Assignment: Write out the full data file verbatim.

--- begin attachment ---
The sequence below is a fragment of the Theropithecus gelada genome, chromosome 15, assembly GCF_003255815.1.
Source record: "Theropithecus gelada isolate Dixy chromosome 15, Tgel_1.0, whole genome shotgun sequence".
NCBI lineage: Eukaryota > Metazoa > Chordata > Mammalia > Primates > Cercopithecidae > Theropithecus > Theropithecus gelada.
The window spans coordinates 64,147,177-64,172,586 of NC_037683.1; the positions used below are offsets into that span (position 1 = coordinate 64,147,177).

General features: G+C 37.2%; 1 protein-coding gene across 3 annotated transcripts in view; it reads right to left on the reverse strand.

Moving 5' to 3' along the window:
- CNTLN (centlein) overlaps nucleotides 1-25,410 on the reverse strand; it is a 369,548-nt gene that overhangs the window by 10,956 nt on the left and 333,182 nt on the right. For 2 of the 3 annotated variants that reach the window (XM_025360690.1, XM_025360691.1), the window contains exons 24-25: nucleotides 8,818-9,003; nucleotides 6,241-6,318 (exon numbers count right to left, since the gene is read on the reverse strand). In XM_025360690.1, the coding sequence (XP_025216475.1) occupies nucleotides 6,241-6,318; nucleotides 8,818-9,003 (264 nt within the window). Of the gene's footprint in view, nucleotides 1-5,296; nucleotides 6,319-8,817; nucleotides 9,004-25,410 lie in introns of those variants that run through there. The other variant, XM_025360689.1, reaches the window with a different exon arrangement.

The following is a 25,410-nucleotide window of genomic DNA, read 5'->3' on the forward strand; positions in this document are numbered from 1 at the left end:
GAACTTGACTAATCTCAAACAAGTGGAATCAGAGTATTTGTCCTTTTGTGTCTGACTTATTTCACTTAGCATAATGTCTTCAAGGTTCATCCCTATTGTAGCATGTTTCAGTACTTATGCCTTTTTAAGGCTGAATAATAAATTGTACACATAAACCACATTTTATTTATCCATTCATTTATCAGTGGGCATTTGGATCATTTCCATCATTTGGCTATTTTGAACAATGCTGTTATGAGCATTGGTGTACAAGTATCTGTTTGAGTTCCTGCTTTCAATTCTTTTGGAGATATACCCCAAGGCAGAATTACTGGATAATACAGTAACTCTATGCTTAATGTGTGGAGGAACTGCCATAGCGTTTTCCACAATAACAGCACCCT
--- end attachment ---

The sequence below is a fragment of the Theropithecus gelada genome, chromosome 15, assembly GCF_003255815.1.
Source record: "Theropithecus gelada isolate Dixy chromosome 15, Tgel_1.0, whole genome shotgun sequence".
NCBI lineage: Eukaryota > Metazoa > Chordata > Mammalia > Primates > Cercopithecidae > Theropithecus > Theropithecus gelada.
The window spans coordinates 64,147,177-64,172,586 of NC_037683.1; the positions used below are offsets into that span (position 1 = coordinate 64,147,177).

General features: G+C 37.2%; 1 protein-coding gene across 3 annotated transcripts in view; it reads right to left on the reverse strand.

Moving 5' to 3' along the window:
- CNTLN (centlein) overlaps nucleotides 1-25,410 on the reverse strand; it is a 369,548-nt gene that overhangs the window by 10,956 nt on the left and 333,182 nt on the right. For 2 of the 3 annotated variants that reach the window (XM_025360690.1, XM_025360691.1), the window contains exons 24-25: nucleotides 8,818-9,003; nucleotides 6,241-6,318 (exon numbers count right to left, since the gene is read on the reverse strand). In XM_025360690.1, the coding sequence (XP_025216475.1) occupies nucleotides 6,241-6,318; nucleotides 8,818-9,003 (264 nt within the window). Of the gene's footprint in view, nucleotides 1-5,296; nucleotides 6,319-8,817; nucleotides 9,004-25,410 lie in introns of those variants that run through there. The other variant, XM_025360689.1, reaches the window with a different exon arrangement.

The following is a 25,410-nucleotide window of genomic DNA, read 5'->3' on the forward strand; positions in this document are numbered from 1 at the left end:
GAACTTGACTAATCTCAAACAAGTGGAATCAGAGTATTTGTCCTTTTGTGTCTGACTTATTTCACTTAGCATAATGTCTTCAAGGTTCATCCCTATTGTAGCATGTTTCAGTACTTATGCCTTTTTAAGGCTGAATAATAAATTGTACACATAAACCACATTTTATTTATCCATTCATTTATCAGTGGGCATTTGGATCATTTCCATCATTTGGCTATTTTGAACAATGCTGTTATGAGCATTGGTGTACAAGTATCTGTTTGAGTTCCTGCTTTCAATTCTTTTGGAGATATACCCCAAGGCAGAATTACTGGATAATACAGTAACTCTATGCTTAATGTGTGGAGGAACTGCCATAGCGTTTTCCACAATAACAGCACCCT